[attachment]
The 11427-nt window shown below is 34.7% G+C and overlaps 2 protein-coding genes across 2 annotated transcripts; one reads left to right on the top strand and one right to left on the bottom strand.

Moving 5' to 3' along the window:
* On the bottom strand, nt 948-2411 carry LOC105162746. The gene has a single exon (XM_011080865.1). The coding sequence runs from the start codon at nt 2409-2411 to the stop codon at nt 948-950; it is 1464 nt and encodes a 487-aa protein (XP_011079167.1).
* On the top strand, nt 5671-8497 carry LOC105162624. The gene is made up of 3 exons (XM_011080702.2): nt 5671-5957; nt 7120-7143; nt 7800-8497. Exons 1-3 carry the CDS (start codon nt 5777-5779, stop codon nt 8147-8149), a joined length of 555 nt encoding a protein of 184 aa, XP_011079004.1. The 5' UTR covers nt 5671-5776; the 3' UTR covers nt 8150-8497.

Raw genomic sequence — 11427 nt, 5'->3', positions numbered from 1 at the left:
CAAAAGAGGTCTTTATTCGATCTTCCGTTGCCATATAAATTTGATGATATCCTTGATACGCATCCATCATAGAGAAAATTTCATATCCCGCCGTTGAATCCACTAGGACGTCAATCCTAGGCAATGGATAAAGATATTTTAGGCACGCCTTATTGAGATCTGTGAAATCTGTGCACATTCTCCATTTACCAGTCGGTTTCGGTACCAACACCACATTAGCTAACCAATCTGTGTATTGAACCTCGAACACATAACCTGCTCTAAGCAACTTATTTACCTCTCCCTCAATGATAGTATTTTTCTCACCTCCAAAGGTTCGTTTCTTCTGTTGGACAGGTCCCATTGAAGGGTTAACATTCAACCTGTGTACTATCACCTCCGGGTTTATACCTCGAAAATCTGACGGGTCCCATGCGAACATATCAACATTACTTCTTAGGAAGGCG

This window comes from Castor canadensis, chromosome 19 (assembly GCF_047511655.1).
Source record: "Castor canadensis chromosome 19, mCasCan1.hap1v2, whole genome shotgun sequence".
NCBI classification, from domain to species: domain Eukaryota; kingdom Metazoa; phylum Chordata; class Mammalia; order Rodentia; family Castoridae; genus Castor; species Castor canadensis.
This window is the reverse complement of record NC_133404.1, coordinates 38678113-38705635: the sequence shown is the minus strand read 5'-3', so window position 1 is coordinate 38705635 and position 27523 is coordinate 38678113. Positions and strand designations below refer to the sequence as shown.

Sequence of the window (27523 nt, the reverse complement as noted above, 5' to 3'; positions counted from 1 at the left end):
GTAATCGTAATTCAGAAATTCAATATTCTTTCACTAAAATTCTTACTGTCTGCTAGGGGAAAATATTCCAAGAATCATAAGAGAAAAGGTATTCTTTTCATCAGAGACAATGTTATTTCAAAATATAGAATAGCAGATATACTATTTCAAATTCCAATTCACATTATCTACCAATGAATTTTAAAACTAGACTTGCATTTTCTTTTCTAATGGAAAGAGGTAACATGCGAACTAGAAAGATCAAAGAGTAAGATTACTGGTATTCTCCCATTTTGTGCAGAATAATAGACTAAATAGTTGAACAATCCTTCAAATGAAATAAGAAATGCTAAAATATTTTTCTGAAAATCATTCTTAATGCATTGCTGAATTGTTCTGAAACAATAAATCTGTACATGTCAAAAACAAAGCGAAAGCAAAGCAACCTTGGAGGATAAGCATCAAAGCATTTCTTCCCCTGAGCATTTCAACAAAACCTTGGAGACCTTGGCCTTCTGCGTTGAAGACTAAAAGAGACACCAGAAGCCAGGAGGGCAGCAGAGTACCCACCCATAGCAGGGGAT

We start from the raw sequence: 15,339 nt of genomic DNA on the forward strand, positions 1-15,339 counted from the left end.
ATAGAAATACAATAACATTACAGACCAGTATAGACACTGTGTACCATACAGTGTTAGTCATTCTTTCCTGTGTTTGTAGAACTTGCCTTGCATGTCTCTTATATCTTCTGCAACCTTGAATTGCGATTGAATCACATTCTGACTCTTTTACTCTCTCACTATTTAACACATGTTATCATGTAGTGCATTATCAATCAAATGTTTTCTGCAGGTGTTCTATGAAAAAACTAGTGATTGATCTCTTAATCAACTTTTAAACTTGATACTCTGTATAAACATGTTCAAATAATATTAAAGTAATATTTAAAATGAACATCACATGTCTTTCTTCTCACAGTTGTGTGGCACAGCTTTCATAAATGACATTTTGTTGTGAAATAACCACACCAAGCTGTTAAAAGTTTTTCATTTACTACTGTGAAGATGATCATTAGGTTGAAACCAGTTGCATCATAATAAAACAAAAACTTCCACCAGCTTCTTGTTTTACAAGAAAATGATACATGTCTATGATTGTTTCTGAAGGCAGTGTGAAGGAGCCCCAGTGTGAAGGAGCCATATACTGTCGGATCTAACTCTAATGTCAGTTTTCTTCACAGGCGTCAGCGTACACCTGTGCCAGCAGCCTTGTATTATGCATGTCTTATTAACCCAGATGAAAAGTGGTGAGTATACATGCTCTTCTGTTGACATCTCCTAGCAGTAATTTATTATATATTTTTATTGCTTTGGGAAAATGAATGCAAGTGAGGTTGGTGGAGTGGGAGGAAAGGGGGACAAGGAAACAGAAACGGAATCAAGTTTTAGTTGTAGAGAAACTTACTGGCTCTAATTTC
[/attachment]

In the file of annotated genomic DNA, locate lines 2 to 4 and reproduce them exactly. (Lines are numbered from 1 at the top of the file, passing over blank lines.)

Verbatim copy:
Moving 5' to 3' along the window:
* On the bottom strand, nt 948-2411 carry LOC105162746. The gene has a single exon (XM_011080865.1). The coding sequence runs from the start codon at nt 2409-2411 to the stop codon at nt 948-950; it is 1464 nt and encodes a 487-aa protein (XP_011079167.1).
* On the top strand, nt 5671-8497 carry LOC105162624. The gene is made up of 3 exons (XM_011080702.2): nt 5671-5957; nt 7120-7143; nt 7800-8497. Exons 1-3 carry the CDS (start codon nt 5777-5779, stop codon nt 8147-8149), a joined length of 555 nt encoding a protein of 184 aa, XP_011079004.1. The 5' UTR covers nt 5671-5776; the 3' UTR covers nt 8150-8497.